Kaua’i is the furthest west of the main islands in Hawai’i. It is the oldest of the main Hawai’ian Islands and is responsible for generating the first volcanic event that caused the formation of all the islands in the island chain. These include Oahu, Maui, and Hawai’i (aka, “The Big Island”). Most notably, the north side of Kaua’i offers the splendor and beauty of The Napali Coast (“Napali” meaning ‘The Cliffs’ in the Hawai’ian language). Whether by boat, helicopter, or tour plane, it is a “must see” experience during your time on Kaua’i

    

Kaua’i is one of, if not the most beautiful, of the Hawai’ian Islands. It has gorgeous white and tan volcanic sand beaches, a variety of spectacular waterfalls, an abundance of sea life including green turtles, dolphins, colorful tropical fish, and is the birthing area for humpback and other species of whales (seasonally).  The island has approximately 67,000 permanent residents. It offers a wide variety of resort hotels, condominiums, and rental homes

Most importantly, Kaua’i has a wealth of warm and wonderful people from all ethnic backgrounds, cultures and religious faiths who will share with you their “Spirit of Aloha”. There are countless amenities and excursions available to visitors, from inner-tubing in aqueduct tunnels cut through lava rock to ziplining. Kaua’i is a “surf to mountain” recreational playground.  Hawai’ian history, cultural, and ecological tours and hiking, as well as amazing sea experiences such as snorkeling and scuba diving will keep event guests busy especially on the four (4) non-show days and nights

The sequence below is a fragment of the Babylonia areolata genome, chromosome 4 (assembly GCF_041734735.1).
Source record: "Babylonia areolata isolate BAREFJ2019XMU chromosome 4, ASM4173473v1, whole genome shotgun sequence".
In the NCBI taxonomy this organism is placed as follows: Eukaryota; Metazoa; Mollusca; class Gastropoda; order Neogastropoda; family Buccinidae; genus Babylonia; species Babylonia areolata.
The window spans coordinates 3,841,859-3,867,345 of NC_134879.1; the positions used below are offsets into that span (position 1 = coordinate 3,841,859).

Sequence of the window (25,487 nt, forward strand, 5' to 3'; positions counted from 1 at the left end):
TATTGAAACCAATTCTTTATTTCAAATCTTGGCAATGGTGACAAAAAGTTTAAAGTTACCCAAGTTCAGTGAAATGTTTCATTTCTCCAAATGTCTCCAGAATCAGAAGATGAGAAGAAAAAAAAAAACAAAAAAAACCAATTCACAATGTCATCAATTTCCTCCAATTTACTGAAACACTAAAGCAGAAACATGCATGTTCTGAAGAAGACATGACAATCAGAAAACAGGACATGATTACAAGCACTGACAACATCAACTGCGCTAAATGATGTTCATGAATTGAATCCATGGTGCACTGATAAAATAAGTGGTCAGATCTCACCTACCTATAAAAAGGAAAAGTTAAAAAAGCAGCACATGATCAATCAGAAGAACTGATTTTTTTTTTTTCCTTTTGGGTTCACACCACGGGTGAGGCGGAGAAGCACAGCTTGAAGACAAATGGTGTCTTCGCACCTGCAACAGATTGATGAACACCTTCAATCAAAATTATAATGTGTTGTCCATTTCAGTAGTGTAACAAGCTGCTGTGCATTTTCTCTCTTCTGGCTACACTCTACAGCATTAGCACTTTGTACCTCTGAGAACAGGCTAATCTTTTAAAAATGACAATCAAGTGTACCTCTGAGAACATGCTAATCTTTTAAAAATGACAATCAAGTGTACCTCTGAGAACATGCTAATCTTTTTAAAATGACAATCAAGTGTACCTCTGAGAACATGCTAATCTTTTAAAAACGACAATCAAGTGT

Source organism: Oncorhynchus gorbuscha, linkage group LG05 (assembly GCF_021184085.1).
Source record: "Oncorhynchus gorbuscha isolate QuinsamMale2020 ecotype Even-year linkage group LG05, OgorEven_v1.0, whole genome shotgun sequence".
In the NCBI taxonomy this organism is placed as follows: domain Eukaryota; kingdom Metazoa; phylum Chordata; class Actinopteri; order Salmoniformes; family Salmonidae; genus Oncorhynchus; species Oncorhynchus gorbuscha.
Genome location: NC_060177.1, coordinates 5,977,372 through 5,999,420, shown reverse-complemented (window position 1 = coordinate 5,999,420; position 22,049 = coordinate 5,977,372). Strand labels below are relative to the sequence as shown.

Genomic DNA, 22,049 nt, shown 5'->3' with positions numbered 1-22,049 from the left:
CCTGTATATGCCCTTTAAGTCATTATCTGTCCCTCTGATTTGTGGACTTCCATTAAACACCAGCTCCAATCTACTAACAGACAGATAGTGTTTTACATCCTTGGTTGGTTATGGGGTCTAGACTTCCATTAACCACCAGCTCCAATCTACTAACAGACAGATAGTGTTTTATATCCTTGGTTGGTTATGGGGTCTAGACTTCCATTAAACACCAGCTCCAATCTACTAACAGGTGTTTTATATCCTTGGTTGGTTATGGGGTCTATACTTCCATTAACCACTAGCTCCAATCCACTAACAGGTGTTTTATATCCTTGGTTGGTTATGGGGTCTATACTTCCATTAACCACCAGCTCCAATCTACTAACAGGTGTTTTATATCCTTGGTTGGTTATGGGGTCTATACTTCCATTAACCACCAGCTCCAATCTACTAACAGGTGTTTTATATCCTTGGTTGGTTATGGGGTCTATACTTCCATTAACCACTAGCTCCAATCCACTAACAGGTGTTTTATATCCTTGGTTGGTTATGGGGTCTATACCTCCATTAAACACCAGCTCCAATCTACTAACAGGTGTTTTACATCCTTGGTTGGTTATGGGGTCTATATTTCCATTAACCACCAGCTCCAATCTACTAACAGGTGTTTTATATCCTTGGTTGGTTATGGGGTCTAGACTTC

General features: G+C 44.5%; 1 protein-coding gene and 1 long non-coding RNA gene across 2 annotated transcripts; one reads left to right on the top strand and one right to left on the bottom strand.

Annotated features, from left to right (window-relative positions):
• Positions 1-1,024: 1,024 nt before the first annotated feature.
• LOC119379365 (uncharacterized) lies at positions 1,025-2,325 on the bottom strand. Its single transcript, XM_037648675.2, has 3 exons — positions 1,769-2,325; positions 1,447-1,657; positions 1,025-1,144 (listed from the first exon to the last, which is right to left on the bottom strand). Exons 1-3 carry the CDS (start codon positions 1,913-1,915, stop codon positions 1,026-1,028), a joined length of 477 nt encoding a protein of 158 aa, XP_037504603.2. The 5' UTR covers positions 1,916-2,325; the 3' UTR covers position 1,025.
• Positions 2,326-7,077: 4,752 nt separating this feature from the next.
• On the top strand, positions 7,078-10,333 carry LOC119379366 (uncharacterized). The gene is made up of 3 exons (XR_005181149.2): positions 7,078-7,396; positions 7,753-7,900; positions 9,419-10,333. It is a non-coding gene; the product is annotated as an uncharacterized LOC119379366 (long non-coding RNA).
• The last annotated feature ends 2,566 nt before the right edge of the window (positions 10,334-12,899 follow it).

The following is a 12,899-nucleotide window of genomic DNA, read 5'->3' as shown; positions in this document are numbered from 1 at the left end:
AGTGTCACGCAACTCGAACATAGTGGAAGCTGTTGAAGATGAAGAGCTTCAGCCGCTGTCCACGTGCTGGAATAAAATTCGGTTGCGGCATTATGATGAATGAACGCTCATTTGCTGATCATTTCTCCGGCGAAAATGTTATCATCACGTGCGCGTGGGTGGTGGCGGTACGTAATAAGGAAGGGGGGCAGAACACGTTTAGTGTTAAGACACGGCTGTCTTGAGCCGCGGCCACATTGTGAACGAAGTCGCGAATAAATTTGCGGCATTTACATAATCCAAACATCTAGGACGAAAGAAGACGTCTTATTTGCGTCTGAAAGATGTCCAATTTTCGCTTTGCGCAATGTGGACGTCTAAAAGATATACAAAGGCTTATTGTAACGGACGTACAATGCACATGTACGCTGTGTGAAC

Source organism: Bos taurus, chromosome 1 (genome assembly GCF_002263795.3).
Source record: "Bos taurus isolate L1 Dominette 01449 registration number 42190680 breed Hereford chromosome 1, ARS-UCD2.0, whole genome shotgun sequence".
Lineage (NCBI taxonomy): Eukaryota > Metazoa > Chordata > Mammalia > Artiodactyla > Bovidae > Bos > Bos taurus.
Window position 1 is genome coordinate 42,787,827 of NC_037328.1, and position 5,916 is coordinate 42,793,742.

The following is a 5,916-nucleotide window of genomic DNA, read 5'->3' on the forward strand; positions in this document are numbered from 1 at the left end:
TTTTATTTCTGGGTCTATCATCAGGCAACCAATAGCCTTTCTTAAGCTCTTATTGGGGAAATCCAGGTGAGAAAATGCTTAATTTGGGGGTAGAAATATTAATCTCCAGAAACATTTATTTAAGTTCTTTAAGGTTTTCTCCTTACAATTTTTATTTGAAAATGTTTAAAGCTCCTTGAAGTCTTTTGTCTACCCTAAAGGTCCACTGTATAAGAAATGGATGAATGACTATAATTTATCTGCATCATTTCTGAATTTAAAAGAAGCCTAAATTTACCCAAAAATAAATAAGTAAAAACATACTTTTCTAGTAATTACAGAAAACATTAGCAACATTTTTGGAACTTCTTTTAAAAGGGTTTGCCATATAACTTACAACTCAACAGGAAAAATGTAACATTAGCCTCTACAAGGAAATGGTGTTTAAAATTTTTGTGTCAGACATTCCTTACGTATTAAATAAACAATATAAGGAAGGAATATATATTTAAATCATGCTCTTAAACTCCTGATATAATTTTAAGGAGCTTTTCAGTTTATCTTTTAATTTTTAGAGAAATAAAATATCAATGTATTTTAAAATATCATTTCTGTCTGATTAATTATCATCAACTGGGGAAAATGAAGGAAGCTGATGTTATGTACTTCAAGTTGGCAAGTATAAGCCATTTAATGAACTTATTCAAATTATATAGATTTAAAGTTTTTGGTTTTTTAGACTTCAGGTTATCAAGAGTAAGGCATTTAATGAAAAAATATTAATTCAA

Throughout your visit, you will experience delicious indigenous fruits and vegetables, Hawai’ian and other multi-cultural foods and beverages in hotels and restaurants across the island. No trip to Kaua’i is complete without experiencing a truly traditional Hawai’ian luau, with pig/pork cooked by hot stones buried in the ground, poi, Hawai’ian delicacies and beverages, as well as ‘genuine pineapple’; grown only in Hawai’i

    

Evening Sunset